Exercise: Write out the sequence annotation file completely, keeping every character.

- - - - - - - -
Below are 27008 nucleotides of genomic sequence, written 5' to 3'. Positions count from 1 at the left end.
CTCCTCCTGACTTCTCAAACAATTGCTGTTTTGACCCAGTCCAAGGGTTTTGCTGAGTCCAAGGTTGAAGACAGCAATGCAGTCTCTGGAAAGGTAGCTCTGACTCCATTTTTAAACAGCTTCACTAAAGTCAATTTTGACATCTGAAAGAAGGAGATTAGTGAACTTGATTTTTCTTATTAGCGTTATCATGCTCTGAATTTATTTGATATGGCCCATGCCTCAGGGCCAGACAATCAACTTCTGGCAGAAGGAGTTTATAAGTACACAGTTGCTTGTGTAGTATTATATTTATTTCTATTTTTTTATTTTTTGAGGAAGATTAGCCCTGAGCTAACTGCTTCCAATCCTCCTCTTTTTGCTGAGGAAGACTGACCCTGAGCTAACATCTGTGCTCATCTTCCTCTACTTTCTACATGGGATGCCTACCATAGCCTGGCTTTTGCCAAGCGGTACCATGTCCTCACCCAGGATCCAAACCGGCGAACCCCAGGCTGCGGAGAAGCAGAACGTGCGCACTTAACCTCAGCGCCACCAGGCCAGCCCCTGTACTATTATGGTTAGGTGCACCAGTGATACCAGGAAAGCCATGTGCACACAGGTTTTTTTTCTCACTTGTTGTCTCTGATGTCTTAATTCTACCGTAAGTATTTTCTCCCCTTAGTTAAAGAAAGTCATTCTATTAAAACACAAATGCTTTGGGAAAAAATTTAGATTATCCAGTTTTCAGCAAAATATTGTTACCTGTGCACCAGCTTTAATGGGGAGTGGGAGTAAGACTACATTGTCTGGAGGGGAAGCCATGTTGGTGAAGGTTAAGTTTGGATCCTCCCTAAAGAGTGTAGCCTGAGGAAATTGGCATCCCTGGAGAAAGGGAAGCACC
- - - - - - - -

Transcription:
Below are 27008 nucleotides of genomic sequence, written 5' to 3'. Positions count from 1 at the left end.
CTCCTCCTGACTTCTCAAACAATTGCTGTTTTGACCCAGTCCAAGGGTTTTGCTGAGTCCAAGGTTGAAGACAGCAATGCAGTCTCTGGAAAGGTAGCTCTGACTCCATTTTTAAACAGCTTCACTAAAGTCAATTTTGACATCTGAAAGAAGGAGATTAGTGAACTTGATTTTTCTTATTAGCGTTATCATGCTCTGAATTTATTTGATATGGCCCATGCCTCAGGGCCAGACAATCAACTTCTGGCAGAAGGAGTTTATAAGTACACAGTTGCTTGTGTAGTATTATATTTATTTCTATTTTTTTATTTTTTGAGGAAGATTAGCCCTGAGCTAACTGCTTCCAATCCTCCTCTTTTTGCTGAGGAAGACTGACCCTGAGCTAACATCTGTGCTCATCTTCCTCTACTTTCTACATGGGATGCCTACCATAGCCTGGCTTTTGCCAAGCGGTACCATGTCCTCACCCAGGATCCAAACCGGCGAACCCCAGGCTGCGGAGAAGCAGAACGTGCGCACTTAACCTCAGCGCCACCAGGCCAGCCCCTGTACTATTATGGTTAGGTGCACCAGTGATACCAGGAAAGCCATGTGCACACAGGTTTTTTTTCTCACTTGTTGTCTCTGATGTCTTAATTCTACCGTAAGTATTTTCTCCCCTTAGTTAAAGAAAGTCATTCTATTAAAACACAAATGCTTTGGGAAAAAATTTAGATTATCCAGTTTTCAGCAAAATATTGTTACCTGTGCACCAGCTTTAATGGGGAGTGGGAGTAAGACTACATTGTCTGGAGGGGAAGCCATGTTGGTGAAGGTTAAGTTTGGATCCTCCCTAAAGAGTGTAGCCTGAGGAAATTGGCATCCCTGGAGAAAGGGAAGCACC